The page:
A spokesman for Greece's main political opposition, the left-wing Syriza party, questioned the speed of the response by the Fire Service, noting that the fire had entered the site.

The party said it was carrying out a separate inspection Monday, and called on the minister to issue a public apology for downplaying the damage.

Mycenae has been closed to visitors but the Culture Ministry said it will be reopened Tuesday.


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Greece: Wildfire stopped at gate of ancient fortress city

Greece’s culture minister says the archaeological site of Mycenae has not been damaged by a wildfire that swept through the area, despite blackening the entrance to the ancient citadel.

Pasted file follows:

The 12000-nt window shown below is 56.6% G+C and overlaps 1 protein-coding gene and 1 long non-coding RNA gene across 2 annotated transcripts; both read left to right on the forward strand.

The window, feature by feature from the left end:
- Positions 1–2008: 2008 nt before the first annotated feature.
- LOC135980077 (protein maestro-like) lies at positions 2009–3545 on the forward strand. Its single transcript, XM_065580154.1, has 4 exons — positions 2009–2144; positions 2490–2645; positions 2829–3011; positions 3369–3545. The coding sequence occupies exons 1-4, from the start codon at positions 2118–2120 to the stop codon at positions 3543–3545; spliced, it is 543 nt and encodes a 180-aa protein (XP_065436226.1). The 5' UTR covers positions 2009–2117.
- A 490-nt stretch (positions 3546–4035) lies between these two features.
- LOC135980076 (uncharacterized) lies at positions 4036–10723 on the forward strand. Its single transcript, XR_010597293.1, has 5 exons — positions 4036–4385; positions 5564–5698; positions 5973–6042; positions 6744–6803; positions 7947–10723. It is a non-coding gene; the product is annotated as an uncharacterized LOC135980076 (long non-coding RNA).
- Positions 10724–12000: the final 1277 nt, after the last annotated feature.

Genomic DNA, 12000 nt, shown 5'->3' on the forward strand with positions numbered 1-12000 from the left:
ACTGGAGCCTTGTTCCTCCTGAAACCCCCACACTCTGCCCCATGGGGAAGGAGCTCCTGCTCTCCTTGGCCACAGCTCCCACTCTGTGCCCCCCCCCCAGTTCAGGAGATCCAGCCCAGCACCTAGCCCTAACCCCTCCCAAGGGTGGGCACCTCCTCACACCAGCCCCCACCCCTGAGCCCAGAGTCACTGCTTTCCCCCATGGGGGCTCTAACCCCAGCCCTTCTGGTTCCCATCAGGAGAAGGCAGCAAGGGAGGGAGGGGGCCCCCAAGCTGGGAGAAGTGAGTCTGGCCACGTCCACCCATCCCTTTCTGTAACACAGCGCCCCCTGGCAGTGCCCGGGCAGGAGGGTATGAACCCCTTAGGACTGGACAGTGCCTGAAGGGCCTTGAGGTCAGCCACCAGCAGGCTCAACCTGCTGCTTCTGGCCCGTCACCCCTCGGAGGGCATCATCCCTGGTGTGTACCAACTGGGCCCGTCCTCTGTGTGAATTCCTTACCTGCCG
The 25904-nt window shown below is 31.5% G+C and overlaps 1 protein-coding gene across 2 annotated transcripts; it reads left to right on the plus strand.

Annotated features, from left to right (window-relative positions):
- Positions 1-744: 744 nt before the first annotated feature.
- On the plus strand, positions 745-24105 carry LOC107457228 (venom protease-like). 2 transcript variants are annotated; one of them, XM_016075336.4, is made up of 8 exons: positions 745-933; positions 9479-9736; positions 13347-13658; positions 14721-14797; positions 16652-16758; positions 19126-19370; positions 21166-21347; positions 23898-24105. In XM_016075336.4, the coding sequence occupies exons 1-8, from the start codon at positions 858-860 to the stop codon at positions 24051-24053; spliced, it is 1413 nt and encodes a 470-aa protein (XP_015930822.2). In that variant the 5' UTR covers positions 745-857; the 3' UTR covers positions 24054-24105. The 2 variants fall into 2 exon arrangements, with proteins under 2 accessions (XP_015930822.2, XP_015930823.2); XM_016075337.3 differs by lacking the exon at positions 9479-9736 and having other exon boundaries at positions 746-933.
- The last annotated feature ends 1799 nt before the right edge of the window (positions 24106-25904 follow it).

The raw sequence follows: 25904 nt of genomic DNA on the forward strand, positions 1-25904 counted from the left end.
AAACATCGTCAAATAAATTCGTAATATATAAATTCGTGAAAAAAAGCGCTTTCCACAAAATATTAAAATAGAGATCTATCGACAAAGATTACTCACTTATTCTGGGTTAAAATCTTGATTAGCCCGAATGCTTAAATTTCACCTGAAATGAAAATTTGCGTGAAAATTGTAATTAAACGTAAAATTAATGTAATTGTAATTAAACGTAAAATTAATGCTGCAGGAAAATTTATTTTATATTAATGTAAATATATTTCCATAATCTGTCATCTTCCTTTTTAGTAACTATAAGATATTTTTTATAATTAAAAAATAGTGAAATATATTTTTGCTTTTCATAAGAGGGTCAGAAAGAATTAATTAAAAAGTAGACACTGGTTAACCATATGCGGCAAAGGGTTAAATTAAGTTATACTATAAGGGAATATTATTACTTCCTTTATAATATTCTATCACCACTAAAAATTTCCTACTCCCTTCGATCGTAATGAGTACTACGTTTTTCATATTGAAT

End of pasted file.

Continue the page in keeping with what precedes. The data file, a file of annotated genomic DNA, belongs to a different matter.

Four water-dropping planes and two helicopters helped dozens of firefighters contain the blaze Sunday at the edge of one of Greece’s most important archaeological sites, some 120 kilometers (75 miles) southwest of Athens.

The Bronze Age fortress city flourished centuries before the major Acropolis monuments were built in Athens and was a major center of Mediterranean civilization.

Flames blackened the 3,250-year-old stone-built Lion Gate, the entrance to the ancient city.

“The damage caused by yesterday’s fire was the least possible,” Culture Minister Lina Mendoni said during a visit to the site Monday.

“The Fire Service acted swiftly . and prevention measures worked: dry vegetation had all been cleared away. That’s what saved the monuments.”

Mycenae has been closed to visitors but Mendoni said it will be reopened soon.

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Cyprus helps Greece battle with wildfires